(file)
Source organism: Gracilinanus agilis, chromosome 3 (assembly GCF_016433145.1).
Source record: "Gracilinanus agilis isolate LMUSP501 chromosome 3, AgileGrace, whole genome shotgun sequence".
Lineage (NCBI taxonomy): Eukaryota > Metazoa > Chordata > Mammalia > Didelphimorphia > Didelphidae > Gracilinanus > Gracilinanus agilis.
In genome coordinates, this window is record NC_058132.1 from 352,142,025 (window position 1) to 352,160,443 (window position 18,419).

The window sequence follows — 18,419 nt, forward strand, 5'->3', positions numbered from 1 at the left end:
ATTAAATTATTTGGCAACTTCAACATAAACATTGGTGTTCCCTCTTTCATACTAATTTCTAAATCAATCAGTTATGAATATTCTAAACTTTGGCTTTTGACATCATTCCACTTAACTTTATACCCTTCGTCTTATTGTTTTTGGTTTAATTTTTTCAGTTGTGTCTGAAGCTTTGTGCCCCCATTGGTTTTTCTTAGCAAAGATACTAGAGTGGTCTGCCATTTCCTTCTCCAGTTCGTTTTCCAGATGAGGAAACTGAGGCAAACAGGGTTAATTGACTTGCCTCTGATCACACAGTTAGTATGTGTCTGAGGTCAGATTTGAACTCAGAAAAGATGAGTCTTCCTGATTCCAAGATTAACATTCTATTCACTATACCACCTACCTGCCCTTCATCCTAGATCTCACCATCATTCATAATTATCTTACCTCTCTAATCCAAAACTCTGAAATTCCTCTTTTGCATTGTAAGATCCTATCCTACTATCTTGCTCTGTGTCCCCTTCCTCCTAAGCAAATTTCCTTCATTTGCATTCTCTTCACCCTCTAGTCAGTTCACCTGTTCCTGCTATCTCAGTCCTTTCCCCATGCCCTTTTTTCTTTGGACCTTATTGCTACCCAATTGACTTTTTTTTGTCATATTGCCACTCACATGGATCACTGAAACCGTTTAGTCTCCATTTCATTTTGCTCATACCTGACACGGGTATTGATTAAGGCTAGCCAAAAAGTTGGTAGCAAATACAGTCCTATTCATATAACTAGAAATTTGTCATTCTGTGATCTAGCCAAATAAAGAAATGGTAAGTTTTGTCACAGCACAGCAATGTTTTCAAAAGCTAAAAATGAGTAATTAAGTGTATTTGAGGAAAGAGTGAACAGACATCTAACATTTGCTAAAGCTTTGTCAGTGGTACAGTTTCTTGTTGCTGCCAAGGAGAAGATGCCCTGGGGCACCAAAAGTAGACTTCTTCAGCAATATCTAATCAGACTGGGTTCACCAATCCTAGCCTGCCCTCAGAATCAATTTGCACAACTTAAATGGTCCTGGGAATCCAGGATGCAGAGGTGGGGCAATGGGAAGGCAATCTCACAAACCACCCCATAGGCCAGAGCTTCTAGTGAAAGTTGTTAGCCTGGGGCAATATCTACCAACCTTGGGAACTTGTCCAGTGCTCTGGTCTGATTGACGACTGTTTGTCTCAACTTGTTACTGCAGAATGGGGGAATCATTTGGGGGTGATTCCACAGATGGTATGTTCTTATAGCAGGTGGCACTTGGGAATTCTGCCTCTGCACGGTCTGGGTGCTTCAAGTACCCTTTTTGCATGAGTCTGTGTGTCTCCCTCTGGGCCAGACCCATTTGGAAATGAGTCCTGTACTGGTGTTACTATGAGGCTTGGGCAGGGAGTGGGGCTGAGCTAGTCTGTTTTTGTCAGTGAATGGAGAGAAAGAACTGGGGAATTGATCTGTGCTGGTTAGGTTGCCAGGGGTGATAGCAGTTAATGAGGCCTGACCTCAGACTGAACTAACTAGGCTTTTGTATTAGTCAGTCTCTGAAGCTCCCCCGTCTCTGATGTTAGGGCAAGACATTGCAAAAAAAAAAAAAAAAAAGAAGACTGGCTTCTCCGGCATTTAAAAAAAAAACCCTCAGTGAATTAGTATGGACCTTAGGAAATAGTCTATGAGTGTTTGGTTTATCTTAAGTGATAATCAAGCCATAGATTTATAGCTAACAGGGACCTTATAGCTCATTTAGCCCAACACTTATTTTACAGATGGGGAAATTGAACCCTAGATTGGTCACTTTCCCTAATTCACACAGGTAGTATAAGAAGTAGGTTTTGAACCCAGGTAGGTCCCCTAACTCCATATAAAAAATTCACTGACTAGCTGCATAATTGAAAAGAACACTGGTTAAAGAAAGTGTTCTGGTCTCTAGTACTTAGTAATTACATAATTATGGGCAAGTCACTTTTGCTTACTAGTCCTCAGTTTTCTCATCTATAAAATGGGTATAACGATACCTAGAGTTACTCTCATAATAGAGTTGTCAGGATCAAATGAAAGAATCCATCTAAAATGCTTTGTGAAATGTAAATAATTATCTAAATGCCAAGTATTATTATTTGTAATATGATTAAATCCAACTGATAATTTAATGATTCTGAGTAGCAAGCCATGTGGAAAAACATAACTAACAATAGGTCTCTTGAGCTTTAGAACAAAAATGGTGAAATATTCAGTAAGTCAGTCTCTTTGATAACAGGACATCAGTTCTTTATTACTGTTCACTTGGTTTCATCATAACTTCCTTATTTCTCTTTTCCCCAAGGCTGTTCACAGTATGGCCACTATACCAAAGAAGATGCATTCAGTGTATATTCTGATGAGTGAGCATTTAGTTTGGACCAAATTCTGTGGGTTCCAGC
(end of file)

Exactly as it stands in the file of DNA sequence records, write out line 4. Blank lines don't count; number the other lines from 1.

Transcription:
In genome coordinates, this window is record NC_058132.1 from 352,142,025 (window position 1) to 352,160,443 (window position 18,419).